Outrage after drug-addicted convicts get £700,000 compensation.
Almost 200 drug-addicted convicts will share an astonishing compensation payout of almost £700,000 after the Government caved in to claims that stopping their use of drugs breached their human rights.
The settlement - worth a staggering £3,500 each - provoked fury last night.
Once legal fees are added to the payout, due to be rubber-stamped at the High Court this morning, the total bill to the taxpayer is likely to smash through the £1m barrier.
The Home Office said it had "reluctantly" agreed to pay-up to minimise costs to the public. If the case had reached court, the inmates could have been granted even more cash, officials said.
Shadow Home Secretary David Davis said: "In the light of this John Reid must now explain to the public why exactly he collapsed in the face of pressure.
"Proper, effective and sustained rehabilitation programs are vital to ensure that prisons have a purpose and can actually help prepare offenders for a life free of crime and the misery of drugs.
"If the Government continues to fold in this way the drug situation will only deteriorate. The Home Secretary must explain to the public why he is prepared to waste so much taxpayers' money and sacrifice such a worthy cause."
The compensation scandal, first revealed by the Daily Mail yesterday, centres on 198 prisoners who were receiving treatment to help them kick hard drug addictions.
They had been receiving drugs such as methadone, paid for by the Government. But a decision was taken by the prison service that - rather than continue to be given drugs - they should be made to go through "cold turkey" detox instead.
The criminals - funded by legal aid - argued this was unlawful under Labour's Human Rights Act and should count as "torture" or "degrading treatment".
Even though all the drugs the offenders were addicted to were illegal, they argued that the prison system had no right to make them stop, or to put them through detox programmes without their consent.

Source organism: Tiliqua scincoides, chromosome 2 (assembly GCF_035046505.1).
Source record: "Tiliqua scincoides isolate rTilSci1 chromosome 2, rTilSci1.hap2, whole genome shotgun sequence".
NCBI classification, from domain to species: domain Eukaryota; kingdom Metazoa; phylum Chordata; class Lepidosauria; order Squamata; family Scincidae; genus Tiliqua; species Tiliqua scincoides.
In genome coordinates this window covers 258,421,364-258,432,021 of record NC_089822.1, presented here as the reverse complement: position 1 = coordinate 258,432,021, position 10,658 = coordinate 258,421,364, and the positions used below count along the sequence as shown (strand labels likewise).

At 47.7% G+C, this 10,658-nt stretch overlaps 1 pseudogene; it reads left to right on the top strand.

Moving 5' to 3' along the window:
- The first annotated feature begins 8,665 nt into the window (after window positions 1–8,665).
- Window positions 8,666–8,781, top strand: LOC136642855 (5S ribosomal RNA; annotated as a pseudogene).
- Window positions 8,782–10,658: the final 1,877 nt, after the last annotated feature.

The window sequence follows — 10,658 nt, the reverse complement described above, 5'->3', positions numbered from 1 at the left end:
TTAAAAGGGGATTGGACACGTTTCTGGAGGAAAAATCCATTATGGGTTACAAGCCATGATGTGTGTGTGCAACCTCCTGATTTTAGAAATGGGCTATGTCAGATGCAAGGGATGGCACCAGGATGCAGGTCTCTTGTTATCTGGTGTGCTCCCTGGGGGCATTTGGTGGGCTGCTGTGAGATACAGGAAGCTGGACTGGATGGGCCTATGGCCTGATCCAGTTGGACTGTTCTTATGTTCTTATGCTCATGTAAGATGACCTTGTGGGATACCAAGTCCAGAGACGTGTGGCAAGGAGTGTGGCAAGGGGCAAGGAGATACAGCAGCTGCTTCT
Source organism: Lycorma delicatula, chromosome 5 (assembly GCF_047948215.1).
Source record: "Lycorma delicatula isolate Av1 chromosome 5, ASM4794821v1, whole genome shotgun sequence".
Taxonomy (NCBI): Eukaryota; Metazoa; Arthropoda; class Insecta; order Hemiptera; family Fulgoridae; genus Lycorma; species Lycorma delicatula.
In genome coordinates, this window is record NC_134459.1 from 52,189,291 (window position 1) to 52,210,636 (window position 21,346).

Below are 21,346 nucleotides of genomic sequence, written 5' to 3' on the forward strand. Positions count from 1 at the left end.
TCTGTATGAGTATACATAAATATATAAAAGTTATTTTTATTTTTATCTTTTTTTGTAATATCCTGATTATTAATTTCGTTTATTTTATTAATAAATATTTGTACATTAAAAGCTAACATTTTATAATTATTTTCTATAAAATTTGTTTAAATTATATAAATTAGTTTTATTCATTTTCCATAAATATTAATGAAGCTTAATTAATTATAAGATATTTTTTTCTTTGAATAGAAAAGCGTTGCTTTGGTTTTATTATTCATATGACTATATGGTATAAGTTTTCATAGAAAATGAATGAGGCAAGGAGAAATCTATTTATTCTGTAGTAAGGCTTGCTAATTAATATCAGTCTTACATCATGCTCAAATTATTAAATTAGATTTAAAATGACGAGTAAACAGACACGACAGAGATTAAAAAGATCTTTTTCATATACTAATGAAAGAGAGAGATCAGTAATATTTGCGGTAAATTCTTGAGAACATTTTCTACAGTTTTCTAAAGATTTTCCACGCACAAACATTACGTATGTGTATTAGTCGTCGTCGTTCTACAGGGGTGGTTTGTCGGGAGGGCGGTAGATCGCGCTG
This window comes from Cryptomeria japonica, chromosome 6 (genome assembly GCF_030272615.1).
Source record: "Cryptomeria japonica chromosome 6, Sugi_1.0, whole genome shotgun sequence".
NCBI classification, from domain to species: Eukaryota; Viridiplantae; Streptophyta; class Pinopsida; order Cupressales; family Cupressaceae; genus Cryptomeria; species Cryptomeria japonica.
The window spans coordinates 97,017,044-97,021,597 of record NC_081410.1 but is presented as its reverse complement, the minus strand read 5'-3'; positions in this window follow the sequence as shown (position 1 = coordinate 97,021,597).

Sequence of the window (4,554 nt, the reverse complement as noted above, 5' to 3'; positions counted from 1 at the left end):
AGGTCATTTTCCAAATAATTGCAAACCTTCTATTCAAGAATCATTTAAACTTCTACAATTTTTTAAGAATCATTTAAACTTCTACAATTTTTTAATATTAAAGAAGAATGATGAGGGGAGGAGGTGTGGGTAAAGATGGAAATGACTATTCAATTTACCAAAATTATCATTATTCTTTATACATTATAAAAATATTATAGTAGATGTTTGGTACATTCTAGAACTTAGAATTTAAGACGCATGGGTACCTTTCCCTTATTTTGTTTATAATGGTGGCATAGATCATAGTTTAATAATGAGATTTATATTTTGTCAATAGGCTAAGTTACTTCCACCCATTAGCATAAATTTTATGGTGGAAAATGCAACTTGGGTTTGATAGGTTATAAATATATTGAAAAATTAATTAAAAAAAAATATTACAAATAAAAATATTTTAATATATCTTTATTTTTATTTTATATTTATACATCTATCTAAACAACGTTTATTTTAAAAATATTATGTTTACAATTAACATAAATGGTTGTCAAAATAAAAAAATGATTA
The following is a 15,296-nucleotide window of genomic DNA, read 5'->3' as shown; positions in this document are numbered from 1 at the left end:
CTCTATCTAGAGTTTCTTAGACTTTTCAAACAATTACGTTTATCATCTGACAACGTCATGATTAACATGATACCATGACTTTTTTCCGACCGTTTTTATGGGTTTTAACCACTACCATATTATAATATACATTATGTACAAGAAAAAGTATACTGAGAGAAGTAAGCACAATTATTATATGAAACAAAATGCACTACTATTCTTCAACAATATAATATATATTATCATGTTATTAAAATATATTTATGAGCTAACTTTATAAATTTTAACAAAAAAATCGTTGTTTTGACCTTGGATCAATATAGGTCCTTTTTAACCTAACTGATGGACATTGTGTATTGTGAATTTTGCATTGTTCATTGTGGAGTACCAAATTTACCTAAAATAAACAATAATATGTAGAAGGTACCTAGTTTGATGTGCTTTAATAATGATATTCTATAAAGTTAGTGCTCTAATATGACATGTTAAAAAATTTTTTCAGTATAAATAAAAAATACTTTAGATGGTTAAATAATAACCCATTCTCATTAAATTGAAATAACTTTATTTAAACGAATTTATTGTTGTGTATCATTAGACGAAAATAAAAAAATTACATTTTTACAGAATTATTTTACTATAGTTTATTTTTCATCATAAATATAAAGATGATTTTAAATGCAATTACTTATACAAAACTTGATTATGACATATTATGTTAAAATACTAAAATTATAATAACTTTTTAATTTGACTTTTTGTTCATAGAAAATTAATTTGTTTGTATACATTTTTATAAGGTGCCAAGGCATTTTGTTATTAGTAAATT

Yesterday, the Home Office confirmed it had capitulated in six test cases. The rest of the claimants will be offered payments as well.
Sources said the average payment would be £3,500 each. One of the claimants has since died, leaving 197 to share a total windfall of £689,500. Legal costs will also be met by the taxpayer.
Ann Widdecombe, former prisons minister, said: "This is human rights gone completely mad."
Norman Brennan of the Victims of Crime Trust said: 'This case loses sight of the fact that taking drugs is illegal, and these prisoners took drugs of their own accord and broke the law to fund their habits.
"The Human Rights Convention was set up after the war in response to Nazi atrocities. It is disgraceful that 60 years later the Human Rights Act is benefiting offenders bringing such frivolous claims."
All of the prisoners in-line for payments are entitled to remain anonymous, as the Home office settled before it reached a full hearing.
Ministers will formally acknowledge defeat in front of High Court judge Justice Langstaff at 10.30am today.
At a preliminary hearing in May their barrister Richard Hermer, a human rights lawyer specialising in group actions against the Government, told the court: "Many of the prisoners were receiving methadone treatment before they entered prison and were upset at the short period of treatment using opiates they encountered in jail.
"Imposing the short, sharp detoxification is the issue."
The addicts said their treatment was handled "inappropriately" so that they "suffered injuries" and had "difficulties" with their withdrawal.
And they insisted they were the victims of "trespass" in the form of unwanted treatment, accusing the Prison Service of clinical negligence.
They also claimed human rights breaches under Articles 3 and 14 of the European Convention on Human Rights, which ban discrimination, torture or inhuman or degrading treatment or punishment and Article 8, which enshrines the right to respect for private life.
In a further blow, it last night emerged hundreds of thousands pounds of taxpayers' cash has already been blown on housing convicts in police cells.
In the past month, criminals have spent almost 1,000 nights in police stations because there is no room in prison.
The Conservatives said the cost exercise, known as Operation Safeguard, could be as much as £1,000-a-night in some cases - which would give a total of £1m.
Police sources put the average nightly bill at closer to £350, which would still mean the Government has forked out £338,000 because of its failure to provide enough jail spaces.
Shadow Immigration Minister, Damian Green said: "These figures highlight the ridiculous waste of money taxpayers as a result of this Government's incompetence. If we had a system that worked, there would be no need to resort to the use of police cells. How much longer must the public pick up the cost of this chaos?"
Prisoners are likely to reamin in police stations for weeks to come, sending the bill soaring.